Measurement of mechanical vibration on hexapod on car seat – verification of measurements whole-body human and 3DH dummy and 2H dummy, vibration assessment

Rudolf Martonka1 , Vitezslav Fliegel2 , Ales Lufinka3

1, 2, 3Technical University of Liberec, Liberec, Czech Republic

1Corresponding author

Vibroengineering PROCEDIA, Vol. 6, 2015, p. 292-296.
Accepted 3 September 2015; published 9 October 2015

Copyright © 2015 JVE International Ltd. This is an open access article distributed under the Creative Commons Attribution License, which permits unrestricted use, distribution, and reproduction in any medium, provided the original work is properly cited.
Creative Commons License
Table of Contents Download PDF References
Cite this article
Views 97
Reads 43
Downloads 849
Abstract.

Research of the interaction of mechanical vibrations the car and driver and passenger is based on measurements of acceleration at predetermined points on the seat in three axes x, y, z. Based on these measurements is possible to analyse the effect of mechanical vibrations on the biomechanics of human body. Short-term (fatigue) and long term (injury health) effect of mechanical vibration on the human body is described in many publications [1, 2] explaining this problem. The human body as a complex biomechanical assembly includes both elements as the spring elements and the damping elements. In case the assembly content damping elements exits in the assembly damping of the energy, of the mechanical oscillations (vibrations). How does the human body react to absorbed energy, is the question for detailed research. Surely we can reduce this energy to minimum, e.g. suitable isolation the source of mechanical vibrations.

Keywords: hexapod, car seat, dummy, human whole-body, vibration.

1. Introduction

Research of correlation characteristics of the human body and active external factors (e.g. mechanical vibration), and body behaviour is challenging because there are experiments with human. For testing human we have got a lot of restrictions to protect their health during and after the experiment must not damage the health of the tested person. It is preferable to do with the test persons the laboratory experiments where the test can be accurately define and supervised by a responsible person (e.g. a doctor ...). The content of this article is verification tests on a car seat on a hexapod in the laboratory to determine the difference measurement results whole-body human and hard dummy.

2. Testing equipment at hydrodynamic laboratory

Measuring the effect of mechanical vibrations on human we provide more years [1] in hydrodynamic laboratory. The initial measurements were very limited implementation uniaxial vertical vibrations Fig. 1. On single cylinder was placed platform, on which was attached to a car seat.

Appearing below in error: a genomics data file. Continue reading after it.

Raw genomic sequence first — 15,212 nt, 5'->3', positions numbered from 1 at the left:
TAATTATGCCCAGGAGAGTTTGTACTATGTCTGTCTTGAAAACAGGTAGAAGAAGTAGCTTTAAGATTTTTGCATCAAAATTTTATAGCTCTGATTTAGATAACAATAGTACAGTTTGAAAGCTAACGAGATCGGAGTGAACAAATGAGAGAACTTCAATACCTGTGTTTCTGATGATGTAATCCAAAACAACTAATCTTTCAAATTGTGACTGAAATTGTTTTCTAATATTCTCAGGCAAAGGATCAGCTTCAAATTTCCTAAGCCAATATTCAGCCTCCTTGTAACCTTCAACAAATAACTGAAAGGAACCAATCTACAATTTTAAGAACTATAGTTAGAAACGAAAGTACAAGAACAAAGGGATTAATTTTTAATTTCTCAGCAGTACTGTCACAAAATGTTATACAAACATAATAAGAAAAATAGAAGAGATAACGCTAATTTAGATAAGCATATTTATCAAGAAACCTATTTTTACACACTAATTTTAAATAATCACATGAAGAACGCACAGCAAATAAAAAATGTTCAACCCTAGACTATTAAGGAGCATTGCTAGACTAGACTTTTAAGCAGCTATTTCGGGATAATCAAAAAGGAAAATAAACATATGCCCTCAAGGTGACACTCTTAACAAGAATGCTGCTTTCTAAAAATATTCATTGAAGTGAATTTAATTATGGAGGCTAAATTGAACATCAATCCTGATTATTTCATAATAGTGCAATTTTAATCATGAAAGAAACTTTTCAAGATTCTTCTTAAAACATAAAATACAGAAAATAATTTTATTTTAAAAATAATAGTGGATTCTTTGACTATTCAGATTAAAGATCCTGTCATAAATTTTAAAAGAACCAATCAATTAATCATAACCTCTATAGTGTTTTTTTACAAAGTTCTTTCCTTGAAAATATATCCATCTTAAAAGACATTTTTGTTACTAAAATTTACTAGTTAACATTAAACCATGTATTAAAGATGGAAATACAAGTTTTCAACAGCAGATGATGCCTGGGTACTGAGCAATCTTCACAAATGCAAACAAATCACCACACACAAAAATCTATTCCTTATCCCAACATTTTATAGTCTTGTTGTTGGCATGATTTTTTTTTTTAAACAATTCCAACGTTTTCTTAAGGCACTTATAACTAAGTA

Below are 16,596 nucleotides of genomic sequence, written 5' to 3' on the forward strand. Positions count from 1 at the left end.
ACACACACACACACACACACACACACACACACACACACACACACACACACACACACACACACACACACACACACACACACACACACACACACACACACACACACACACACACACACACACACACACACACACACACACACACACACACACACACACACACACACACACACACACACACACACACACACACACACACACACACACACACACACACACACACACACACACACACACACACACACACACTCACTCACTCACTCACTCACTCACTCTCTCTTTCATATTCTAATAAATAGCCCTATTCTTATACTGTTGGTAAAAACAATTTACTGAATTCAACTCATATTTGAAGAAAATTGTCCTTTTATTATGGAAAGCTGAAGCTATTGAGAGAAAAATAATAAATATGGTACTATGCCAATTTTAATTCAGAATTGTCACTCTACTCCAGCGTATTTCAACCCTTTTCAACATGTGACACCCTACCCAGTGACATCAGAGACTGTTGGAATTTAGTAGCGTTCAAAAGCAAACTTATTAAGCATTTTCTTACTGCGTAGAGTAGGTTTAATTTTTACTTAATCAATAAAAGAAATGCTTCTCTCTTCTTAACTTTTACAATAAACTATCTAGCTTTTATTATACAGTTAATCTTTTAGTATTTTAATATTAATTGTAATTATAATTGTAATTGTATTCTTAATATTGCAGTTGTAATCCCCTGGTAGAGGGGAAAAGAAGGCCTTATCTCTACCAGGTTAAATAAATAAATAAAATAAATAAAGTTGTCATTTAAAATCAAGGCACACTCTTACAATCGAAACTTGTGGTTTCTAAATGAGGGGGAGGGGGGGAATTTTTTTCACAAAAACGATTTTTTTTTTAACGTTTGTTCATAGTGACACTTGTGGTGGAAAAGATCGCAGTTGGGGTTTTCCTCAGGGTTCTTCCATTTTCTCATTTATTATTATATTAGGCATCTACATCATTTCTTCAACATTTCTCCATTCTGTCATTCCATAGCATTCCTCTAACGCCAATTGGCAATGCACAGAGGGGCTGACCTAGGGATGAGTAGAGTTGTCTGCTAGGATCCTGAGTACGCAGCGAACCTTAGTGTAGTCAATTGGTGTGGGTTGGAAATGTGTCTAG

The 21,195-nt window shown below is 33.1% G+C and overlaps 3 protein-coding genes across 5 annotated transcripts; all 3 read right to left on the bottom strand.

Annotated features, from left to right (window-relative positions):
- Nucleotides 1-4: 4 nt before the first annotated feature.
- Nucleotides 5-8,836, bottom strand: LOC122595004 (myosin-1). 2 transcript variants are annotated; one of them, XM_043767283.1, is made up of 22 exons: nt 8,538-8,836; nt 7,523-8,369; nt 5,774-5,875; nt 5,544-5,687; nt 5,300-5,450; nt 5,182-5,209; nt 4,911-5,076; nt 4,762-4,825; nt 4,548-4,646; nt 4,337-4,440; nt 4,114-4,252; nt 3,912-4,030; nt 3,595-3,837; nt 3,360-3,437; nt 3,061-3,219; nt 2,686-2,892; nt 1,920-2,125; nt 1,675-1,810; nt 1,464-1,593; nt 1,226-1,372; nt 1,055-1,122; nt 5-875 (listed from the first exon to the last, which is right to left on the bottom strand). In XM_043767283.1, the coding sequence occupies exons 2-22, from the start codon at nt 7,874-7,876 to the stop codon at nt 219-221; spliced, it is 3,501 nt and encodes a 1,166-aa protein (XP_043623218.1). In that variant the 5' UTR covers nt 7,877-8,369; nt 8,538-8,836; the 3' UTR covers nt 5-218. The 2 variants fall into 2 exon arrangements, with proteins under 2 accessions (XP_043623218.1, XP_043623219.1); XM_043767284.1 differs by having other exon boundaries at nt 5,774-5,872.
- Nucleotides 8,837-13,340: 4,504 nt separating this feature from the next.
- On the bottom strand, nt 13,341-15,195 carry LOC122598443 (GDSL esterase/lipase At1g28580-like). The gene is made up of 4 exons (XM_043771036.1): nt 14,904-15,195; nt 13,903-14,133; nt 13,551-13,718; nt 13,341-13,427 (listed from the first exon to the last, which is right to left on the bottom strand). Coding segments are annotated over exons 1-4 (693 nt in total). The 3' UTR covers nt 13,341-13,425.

Fig. 1. Uniaxial vertical testing

 Uniaxial vertical testing
 Uniaxial vertical testing

Fig. 2. Multi-axis testing

 Multi-axis testing

Fig. 3. Testing car seat on hexapod

 Testing car seat on hexapod

We now have a laboratory equipped by hexapod Fig. 2, where we can realize multi-axis vibration, thus space loading [2]. Hexapod has a parallel kinematic motion device providing six degrees of freedom: X, Y, Z, pitch, roll and yaw Fig. 5. Of course can make loading only on “z” axis direction or “y” and “x” axis. There was found by measuring on the floor in the car cabin, that the dominant component of the vibrations are vertical vibrations, i.e. component on axis “z”, and only partially active side vibration on “x” and “y” axes. Thus, before, we proceed to implement space loading, we will now test a separate excitation axis on “z” and so of the vertical vibration 100 % we derive lateral and anterior and posterior vibration 20 % Fig. 9.

As the first load was chosen figurine dummy type 3DH, which is made as a basic siting torso and hip joint according the standard test dummies TÜV SÜD Czech Fig. 4 Shaped back design complies with ISO 6549-1980. The knee joint and the legs are made accordance with the SEA J826, size group from 5 to 95 %. The material used is polished stainless steel, alloy steel and fiberglass. The total weight is 75 kg dummy-average physique.

Fig. 4. Testing car seat with 3DH dummy

 Testing car seat with 3DH dummy
 Testing car seat with 3DH dummy
 Testing car seat with 3DH dummy

As the second load was chosen figurine type 2H Fig. 5, which is made as a basic 3DH siting torso. On torso is placed dual-mass load that is sprung up. The knee joint and the legs are not part of the dummy. The material used is polished stainless steel, alloy steel and fiberglass. The total weight is 65 kg dummy-average physique.